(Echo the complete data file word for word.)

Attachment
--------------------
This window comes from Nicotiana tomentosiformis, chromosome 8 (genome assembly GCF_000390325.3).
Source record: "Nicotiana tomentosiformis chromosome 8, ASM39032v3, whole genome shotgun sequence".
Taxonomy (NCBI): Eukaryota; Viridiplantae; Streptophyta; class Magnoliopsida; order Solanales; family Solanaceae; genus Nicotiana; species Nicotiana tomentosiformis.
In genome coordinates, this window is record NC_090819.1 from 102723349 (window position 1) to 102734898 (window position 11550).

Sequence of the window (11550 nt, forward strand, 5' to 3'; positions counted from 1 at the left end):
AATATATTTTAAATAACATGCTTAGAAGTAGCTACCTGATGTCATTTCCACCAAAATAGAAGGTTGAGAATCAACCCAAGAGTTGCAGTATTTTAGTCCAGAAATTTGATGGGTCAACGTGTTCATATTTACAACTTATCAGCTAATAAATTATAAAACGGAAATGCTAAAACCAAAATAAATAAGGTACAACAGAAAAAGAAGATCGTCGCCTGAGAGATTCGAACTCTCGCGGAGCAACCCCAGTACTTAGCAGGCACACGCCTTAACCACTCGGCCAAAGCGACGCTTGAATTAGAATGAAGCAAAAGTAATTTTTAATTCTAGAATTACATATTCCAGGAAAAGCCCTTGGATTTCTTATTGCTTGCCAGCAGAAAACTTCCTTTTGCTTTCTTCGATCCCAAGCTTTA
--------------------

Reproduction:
This window comes from Nicotiana tomentosiformis, chromosome 8 (genome assembly GCF_000390325.3).
Source record: "Nicotiana tomentosiformis chromosome 8, ASM39032v3, whole genome shotgun sequence".
Taxonomy (NCBI): Eukaryota; Viridiplantae; Streptophyta; class Magnoliopsida; order Solanales; family Solanaceae; genus Nicotiana; species Nicotiana tomentosiformis.
In genome coordinates, this window is record NC_090819.1 from 102723349 (window position 1) to 102734898 (window position 11550).

Sequence of the window (11550 nt, forward strand, 5' to 3'; positions counted from 1 at the left end):
AATATATTTTAAATAACATGCTTAGAAGTAGCTACCTGATGTCATTTCCACCAAAATAGAAGGTTGAGAATCAACCCAAGAGTTGCAGTATTTTAGTCCAGAAATTTGATGGGTCAACGTGTTCATATTTACAACTTATCAGCTAATAAATTATAAAACGGAAATGCTAAAACCAAAATAAATAAGGTACAACAGAAAAAGAAGATCGTCGCCTGAGAGATTCGAACTCTCGCGGAGCAACCCCAGTACTTAGCAGGCACACGCCTTAACCACTCGGCCAAAGCGACGCTTGAATTAGAATGAAGCAAAAGTAATTTTTAATTCTAGAATTACATATTCCAGGAAAAGCCCTTGGATTTCTTATTGCTTGCCAGCAGAAAACTTCCTTTTGCTTTCTTCGATCCCAAGCTTTA